|Table 1: Assessment of overall effect of propranolol treatment for infantile hemangiomas|
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|Table 2: Meta-analysis about effect of propranolol in infantile hemangioma|
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Participation was offered to children between the ages of 3 months and 5 years with the IHs that had a superficial or deep component or were located in sites that could impair function or result in esthetic disfigurement. Excluded were any patients with the IHs requiring urgent treatment due to impingement on vital structures, patients with contraindications to propranolol, such as wheezing or PHACE (posterior fossa anomalies, hemangioma, arterial lesions, cardiac abnormalities/aortic coarctation, and abnormalities of the eye) syndrome (the latter due to a theoretical risk of cerebral ischemia in the presence of an intracerebral vascular anomaly), and those patients with extracutaneous hemangioma that could not be assessed by clinical photography and volume estimation. Majority of the patients were below 6 months (>70%).
| Results|| |
We analyzed 300 IH cases corresponding to 225 girls and 75 boys. Initial response was observed in 65% of the cases. Peak response occurred at 3–4 months. The IH growth stopped by 10 weeks. Significant decrease in the volume of IH with decrease in IH redness and elevation occurred at 8–12 weeks. No significant hypoglycemia, hypotension, or bradycardia occurred. The following factors were predictive of response: focal IH, proliferative phase, periorbital location, and ulceration. The response to treatment was assessed by volume reduction, lightening of color, improvement of symptoms, and parent satisfaction. At each follow-up visit, response to therapy was categorized as excellent, good, minimal, or none by us. The response was excellent in 45% of the cases, good in 30%, minimal in 15%, and none in 10% [Table 1]. We did a meta-analysis of the effect of propranolol in IH with different types, phase, sex, age, and location [Table 2]. All criteria defining each of the four global response categories used by the physicians had to be met. An excellent response was characterized by (a) an estimated reduction of more than 50% of the volume of the hemangioma; (b) 50% clearing of the lesion (color fading); (c) recovery of functional deficit or resolution of bleeding or ulceration; and (d) minimal residual effects (erythema, telangiectasia, or scarring). A good response was characterized by (a) a reduction in the hemangioma volume of 25–50%; (b) 25–50% clearing; (c) recovery of functional deficit or resolution of bleeding or ulceration; and (d) residual effects (either minimal or evident). A minimal response was characterized by (a) a reduction of <25% in the volume of the hemangioma and (b) lack of functional recovery or resolution of bleeding or ulceration. The lack of response to therapy was defined by (a) continued growth of the hemangioma or (b) withdrawal of the drug because of adverse events [Figure 1],[Figure 2],[Figure 3],[Figure 4].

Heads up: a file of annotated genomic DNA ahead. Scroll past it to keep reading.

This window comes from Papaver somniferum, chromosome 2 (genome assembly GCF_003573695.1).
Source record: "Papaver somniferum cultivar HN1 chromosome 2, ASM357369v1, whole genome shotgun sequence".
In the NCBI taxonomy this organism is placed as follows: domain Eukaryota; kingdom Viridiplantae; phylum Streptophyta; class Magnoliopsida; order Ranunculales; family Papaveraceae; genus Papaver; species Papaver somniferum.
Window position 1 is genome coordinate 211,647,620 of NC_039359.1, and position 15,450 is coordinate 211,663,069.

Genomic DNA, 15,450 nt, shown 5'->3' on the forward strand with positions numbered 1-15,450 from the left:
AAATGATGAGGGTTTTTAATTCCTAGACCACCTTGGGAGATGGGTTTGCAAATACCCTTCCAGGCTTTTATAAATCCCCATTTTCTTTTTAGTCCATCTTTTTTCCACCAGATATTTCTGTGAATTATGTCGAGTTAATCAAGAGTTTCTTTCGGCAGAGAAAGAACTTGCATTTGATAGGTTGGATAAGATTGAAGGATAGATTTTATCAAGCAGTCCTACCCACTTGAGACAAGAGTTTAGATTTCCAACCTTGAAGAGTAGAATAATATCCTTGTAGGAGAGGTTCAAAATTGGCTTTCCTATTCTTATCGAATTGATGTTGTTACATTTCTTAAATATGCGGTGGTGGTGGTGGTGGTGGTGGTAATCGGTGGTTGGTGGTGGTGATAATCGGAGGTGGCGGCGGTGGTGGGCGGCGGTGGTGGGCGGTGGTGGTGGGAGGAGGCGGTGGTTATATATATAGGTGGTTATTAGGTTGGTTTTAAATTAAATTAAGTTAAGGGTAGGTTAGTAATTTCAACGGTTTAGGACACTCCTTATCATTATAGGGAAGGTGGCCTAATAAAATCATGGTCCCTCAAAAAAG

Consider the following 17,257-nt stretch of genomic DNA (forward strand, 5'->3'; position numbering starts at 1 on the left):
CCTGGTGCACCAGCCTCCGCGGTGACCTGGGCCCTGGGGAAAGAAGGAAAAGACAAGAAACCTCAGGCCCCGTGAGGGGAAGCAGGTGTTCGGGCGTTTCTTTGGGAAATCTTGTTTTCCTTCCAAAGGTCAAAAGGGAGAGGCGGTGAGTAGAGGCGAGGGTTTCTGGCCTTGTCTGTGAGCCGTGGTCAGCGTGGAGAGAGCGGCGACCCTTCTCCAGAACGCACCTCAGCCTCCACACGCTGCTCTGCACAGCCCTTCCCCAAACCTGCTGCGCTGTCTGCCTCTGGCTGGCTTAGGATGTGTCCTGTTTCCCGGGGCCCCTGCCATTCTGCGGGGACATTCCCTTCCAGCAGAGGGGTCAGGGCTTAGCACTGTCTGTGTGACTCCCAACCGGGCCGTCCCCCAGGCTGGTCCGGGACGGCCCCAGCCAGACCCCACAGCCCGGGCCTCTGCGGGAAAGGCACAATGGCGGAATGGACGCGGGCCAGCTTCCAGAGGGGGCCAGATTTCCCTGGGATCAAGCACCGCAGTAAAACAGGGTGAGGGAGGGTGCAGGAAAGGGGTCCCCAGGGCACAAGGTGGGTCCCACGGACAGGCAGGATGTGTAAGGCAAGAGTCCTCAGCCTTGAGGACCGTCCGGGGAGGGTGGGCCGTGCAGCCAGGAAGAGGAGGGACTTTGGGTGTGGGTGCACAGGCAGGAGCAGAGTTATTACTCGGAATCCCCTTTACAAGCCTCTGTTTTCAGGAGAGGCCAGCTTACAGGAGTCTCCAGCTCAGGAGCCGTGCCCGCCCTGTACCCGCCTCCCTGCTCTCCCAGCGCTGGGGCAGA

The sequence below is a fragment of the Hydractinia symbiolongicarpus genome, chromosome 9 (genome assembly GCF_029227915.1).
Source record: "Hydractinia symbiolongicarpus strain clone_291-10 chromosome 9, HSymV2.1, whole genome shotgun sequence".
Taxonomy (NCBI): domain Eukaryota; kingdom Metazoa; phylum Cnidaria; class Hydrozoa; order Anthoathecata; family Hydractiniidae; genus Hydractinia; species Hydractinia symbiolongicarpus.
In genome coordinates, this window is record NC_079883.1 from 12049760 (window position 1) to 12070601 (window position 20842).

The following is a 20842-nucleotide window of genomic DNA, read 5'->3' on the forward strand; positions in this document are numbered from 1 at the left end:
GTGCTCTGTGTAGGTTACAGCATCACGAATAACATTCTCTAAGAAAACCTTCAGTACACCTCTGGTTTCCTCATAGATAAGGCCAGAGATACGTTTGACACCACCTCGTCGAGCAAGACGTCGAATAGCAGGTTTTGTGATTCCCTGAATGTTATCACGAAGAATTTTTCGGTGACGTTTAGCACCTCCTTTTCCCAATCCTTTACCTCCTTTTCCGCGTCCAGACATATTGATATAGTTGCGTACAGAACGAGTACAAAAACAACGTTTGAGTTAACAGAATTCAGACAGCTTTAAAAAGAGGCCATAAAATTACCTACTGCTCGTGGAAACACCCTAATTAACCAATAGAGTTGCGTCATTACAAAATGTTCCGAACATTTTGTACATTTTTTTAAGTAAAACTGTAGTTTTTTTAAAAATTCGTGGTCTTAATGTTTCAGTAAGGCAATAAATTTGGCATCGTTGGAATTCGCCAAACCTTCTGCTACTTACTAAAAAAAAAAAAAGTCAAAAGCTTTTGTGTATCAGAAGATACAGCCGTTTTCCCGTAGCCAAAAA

The age at the start of therapy ranged from 3 months to 5 years. Duration of therapy ranged from 6 to 12 months. In 90% of the cases, it was 6 months. No recurrence was observed when the propranolol was discontinued. There were no documented side effects on the dose of 2 mg/kg/day in our study.
| Discussion|| |
Hemangioma is most commonly seen in the head and neck region, with the lesions on the trunk and extremities being less common. In our study, it was 70%. They are more common in Caucasian populations and in female infants. The male-to-female ratio is variable with some reports suggesting that the condition is up to four times more common in females. It was 3:1 in our study. A higher incidence is observed in premature babies and those who were subject to chorionic villous sampling in utero.,
Propranolol is a nonselective beta blocker; in the UK, it is currently licensed for the treatment of arrhythmia, hypertension, Tetralogy of Fallot thyrotoxicosis in children, and migraine prophylaxis. In 2008, regression of a facial hemangioma was noted in a child being treated with propranolol for obstructive hypertrophic myocardiopathy. Since then propranolol has been introduced as a primary treatment for complicated hemangioma. Results from our case series indicate that propranolol at a dose of 2 mg/kg/day is effective in promoting regression and reducing morbidity from problematic cutaneous IHs. Before the introduction of propranolol in 2008, different medications such as systemic corticosteroids and vincristine, with different side effects, were used for years. Over 200 studies concerning propranolol administration have been published.
Previous case series and observational studies have described the rapid onset of propranolol, with the IH color changing from red to purple within 24 h, and softening of the lesions. Most IHs halt growing between 48 h and 1 month.,,,, Our results are not consistent with these findings. These stopped growing after 3 months. The dramatic response of the IHs to propranolol is encouraging and suggests that the early treatment of the IHs could result in decreased scarring and disfigurement.